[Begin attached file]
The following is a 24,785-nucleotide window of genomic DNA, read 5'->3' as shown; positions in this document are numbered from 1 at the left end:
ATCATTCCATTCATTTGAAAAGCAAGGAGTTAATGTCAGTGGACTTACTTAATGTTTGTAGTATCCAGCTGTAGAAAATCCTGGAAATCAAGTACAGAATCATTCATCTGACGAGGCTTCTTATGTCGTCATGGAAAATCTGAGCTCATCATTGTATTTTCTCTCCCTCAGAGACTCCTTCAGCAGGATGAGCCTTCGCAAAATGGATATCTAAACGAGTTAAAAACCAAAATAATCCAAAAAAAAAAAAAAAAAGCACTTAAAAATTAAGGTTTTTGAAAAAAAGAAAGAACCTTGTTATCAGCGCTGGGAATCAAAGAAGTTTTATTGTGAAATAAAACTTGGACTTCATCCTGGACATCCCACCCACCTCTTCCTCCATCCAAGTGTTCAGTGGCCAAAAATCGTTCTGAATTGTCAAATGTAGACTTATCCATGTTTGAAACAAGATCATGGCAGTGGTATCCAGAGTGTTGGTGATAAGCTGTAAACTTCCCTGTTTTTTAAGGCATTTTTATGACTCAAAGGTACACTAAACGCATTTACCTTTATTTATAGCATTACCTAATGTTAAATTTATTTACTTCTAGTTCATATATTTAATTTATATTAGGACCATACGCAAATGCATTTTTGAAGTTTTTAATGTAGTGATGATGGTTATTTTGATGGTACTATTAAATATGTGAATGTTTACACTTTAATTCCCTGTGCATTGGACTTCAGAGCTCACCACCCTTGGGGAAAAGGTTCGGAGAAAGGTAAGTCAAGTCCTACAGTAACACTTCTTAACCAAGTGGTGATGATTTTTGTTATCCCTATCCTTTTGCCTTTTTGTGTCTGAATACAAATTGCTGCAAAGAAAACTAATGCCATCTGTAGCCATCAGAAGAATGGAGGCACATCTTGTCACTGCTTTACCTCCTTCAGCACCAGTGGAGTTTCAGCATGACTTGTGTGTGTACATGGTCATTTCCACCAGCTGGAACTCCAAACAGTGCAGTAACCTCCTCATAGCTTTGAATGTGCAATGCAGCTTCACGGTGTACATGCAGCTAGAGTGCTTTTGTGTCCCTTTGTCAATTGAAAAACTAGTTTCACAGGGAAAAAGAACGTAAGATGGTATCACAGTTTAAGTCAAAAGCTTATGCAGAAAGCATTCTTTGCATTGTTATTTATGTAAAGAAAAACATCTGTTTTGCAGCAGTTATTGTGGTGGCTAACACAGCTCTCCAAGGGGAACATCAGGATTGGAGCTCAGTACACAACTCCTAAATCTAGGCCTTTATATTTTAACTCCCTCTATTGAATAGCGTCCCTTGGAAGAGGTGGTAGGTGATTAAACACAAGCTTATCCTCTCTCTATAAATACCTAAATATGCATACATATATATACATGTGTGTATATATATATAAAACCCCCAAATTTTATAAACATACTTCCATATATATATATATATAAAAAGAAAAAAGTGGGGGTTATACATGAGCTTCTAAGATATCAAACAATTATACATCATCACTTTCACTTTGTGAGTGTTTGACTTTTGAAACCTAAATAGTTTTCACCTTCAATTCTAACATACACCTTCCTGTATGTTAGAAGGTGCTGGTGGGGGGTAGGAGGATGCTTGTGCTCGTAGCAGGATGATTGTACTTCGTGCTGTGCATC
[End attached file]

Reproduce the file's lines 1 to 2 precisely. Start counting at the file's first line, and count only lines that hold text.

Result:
The following is a 24,785-nucleotide window of genomic DNA, read 5'->3' as shown; positions in this document are numbered from 1 at the left end:
ATCATTCCATTCATTTGAAAAGCAAGGAGTTAATGTCAGTGGACTTACTTAATGTTTGTAGTATCCAGCTGTAGAAAATCCTGGAAATCAAGTACAGAATCATTCATCTGACGAGGCTTCTTATGTCGTCATGGAAAATCTGAGCTCATCATTGTATTTTCTCTCCCTCAGAGACTCCTTCAGCAGGATGAGCCTTCGCAAAATGGATATCTAAACGAGTTAAAAACCAAAATAATCCAAAAAAAAAAAAAAAAAGCACTTAAAAATTAAGGTTTTTGAAAAAAAGAAAGAACCTTGTTATCAGCGCTGGGAATCAAAGAAGTTTTATTGTGAAATAAAACTTGGACTTCATCCTGGACATCCCACCCACCTCTTCCTCCATCCAAGTGTTCAGTGGCCAAAAATCGTTCTGAATTGTCAAATGTAGACTTATCCATGTTTGAAACAAGATCATGGCAGTGGTATCCAGAGTGTTGGTGATAAGCTGTAAACTTCCCTGTTTTTTAAGGCATTTTTATGACTCAAAGGTACACTAAACGCATTTACCTTTATTTATAGCATTACCTAATGTTAAATTTATTTACTTCTAGTTCATATATTTAATTTATATTAGGACCATACGCAAATGCATTTTTGAAGTTTTTAATGTAGTGATGATGGTTATTTTGATGGTACTATTAAATATGTGAATGTTTACACTTTAATTCCCTGTGCATTGGACTTCAGAGCTCACCACCCTTGGGGAAAAGGTTCGGAGAAAGGTAAGTCAAGTCCTACAGTAACACTTCTTAACCAAGTGGTGATGATTTTTGTTATCCCTATCCTTTTGCCTTTTTGTGTCTGAATACAAATTGCTGCAAAGAAAACTAATGCCATCTGTAGCCATCAGAAGAATGGAGGCACATCTTGTCACTGCTTTACCTCCTTCAGCACCAGTGGAGTTTCAGCATGACTTGTGTGTGTACATGGTCATTTCCACCAGCTGGAACTCCAAACAGTGCAGTAACCTCCTCATAGCTTTGAATGTGCAATGCAGCTTCACGGTGTACATGCAGCTAGAGTGCTTTTGTGTCCCTTTGTCAATTGAAAAACTAGTTTCACAGGGAAAAAGAACGTAAGATGGTATCACAGTTTAAGTCAAAAGCTTATGCAGAAAGCATTCTTTGCATTGTTATTTATGTAAAGAAAAACATCTGTTTTGCAGCAGTTATTGTGGTGGCTAACACAGCTCTCCAAGGGGAACATCAGGATTGGAGCTCAGTACACAACTCCTAAATCTAGGCCTTTATATTTTAACTCCCTCTATTGAATAGCGTCCCTTGGAAGAGGTGGTAGGTGATTAAACACAAGCTTATCCTCTCTCTATAAATACCTAAATATGCATACATATATATACATGTGTGTATATATATATAAAACCCCCAAATTTTATAAACATACTTCCATATATATATATATATAAAAAGAAAAAAGTGGGGGTTATACATGAGCTTCTAAGATATCAAACAATTATACATCATCACTTTCACTTTGTGAGTGTTTGACTTTTGAAACCTAAATAGTTTTCACCTTCAATTCTAACATACACCTTCCTGTATGTTAGAAGGTGCTGGTGGGGGGTAGGAGGATGCTTGTGCTCGTAGCAGGATGATTGTACTTCGTGCTGTGCATC